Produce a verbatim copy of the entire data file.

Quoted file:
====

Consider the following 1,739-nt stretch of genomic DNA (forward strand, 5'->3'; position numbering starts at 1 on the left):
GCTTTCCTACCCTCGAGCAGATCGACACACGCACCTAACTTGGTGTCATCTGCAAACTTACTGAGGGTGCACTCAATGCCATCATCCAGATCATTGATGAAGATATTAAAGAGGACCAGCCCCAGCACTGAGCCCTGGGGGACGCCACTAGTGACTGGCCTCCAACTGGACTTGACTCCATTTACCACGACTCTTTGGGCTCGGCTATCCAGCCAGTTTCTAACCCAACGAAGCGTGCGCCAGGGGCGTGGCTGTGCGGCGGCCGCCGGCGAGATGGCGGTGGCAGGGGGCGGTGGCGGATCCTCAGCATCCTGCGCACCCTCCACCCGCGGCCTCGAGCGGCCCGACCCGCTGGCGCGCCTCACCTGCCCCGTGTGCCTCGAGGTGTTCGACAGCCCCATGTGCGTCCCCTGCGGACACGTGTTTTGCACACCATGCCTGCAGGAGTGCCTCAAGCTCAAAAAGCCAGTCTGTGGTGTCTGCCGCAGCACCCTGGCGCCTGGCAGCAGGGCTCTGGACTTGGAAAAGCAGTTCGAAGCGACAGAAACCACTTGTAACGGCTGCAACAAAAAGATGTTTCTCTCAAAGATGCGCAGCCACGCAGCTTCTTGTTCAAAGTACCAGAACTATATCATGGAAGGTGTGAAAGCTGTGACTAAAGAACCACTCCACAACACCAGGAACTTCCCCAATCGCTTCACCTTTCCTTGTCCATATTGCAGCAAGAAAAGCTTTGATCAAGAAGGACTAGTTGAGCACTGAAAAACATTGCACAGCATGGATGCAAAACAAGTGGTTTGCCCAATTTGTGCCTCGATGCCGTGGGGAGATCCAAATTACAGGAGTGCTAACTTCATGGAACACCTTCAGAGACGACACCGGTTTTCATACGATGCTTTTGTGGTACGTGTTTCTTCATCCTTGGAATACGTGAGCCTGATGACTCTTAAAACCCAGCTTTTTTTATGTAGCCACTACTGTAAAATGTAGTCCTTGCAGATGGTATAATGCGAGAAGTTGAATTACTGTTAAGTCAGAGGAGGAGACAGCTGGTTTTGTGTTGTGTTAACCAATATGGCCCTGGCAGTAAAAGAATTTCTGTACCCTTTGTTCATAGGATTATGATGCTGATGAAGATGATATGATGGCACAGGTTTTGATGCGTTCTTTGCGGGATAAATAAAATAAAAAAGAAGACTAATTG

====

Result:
Consider the following 1,739-nt stretch of genomic DNA (forward strand, 5'->3'; position numbering starts at 1 on the left):
GCTTTCCTACCCTCGAGCAGATCGACACACGCACCTAACTTGGTGTCATCTGCAAACTTACTGAGGGTGCACTCAATGCCATCATCCAGATCATTGATGAAGATATTAAAGAGGACCAGCCCCAGCACTGAGCCCTGGGGGACGCCACTAGTGACTGGCCTCCAACTGGACTTGACTCCATTTACCACGACTCTTTGGGCTCGGCTATCCAGCCAGTTTCTAACCCAACGAAGCGTGCGCCAGGGGCGTGGCTGTGCGGCGGCCGCCGGCGAGATGGCGGTGGCAGGGGGCGGTGGCGGATCCTCAGCATCCTGCGCACCCTCCACCCGCGGCCTCGAGCGGCCCGACCCGCTGGCGCGCCTCACCTGCCCCGTGTGCCTCGAGGTGTTCGACAGCCCCATGTGCGTCCCCTGCGGACACGTGTTTTGCACACCATGCCTGCAGGAGTGCCTCAAGCTCAAAAAGCCAGTCTGTGGTGTCTGCCGCAGCACCCTGGCGCCTGGCAGCAGGGCTCTGGACTTGGAAAAGCAGTTCGAAGCGACAGAAACCACTTGTAACGGCTGCAACAAAAAGATGTTTCTCTCAAAGATGCGCAGCCACGCAGCTTCTTGTTCAAAGTACCAGAACTATATCATGGAAGGTGTGAAAGCTGTGACTAAAGAACCACTCCACAACACCAGGAACTTCCCCAATCGCTTCACCTTTCCTTGTCCATATTGCAGCAAGAAAAGCTTTGATCAAGAAGGACTAGTTGAGCACTGAAAAACATTGCACAGCATGGATGCAAAACAAGTGGTTTGCCCAATTTGTGCCTCGATGCCGTGGGGAGATCCAAATTACAGGAGTGCTAACTTCATGGAACACCTTCAGAGACGACACCGGTTTTCATACGATGCTTTTGTGGTACGTGTTTCTTCATCCTTGGAATACGTGAGCCTGATGACTCTTAAAACCCAGCTTTTTTTATGTAGCCACTACTGTAAAATGTAGTCCTTGCAGATGGTATAATGCGAGAAGTTGAATTACTGTTAAGTCAGAGGAGGAGACAGCTGGTTTTGTGTTGTGTTAACCAATATGGCCCTGGCAGTAAAAGAATTTCTGTACCCTTTGTTCATAGGATTATGATGCTGATGAAGATGATATGATGGCACAGGTTTTGATGCGTTCTTTGCGGGATAAATAAAATAAAAAAGAAGACTAATTG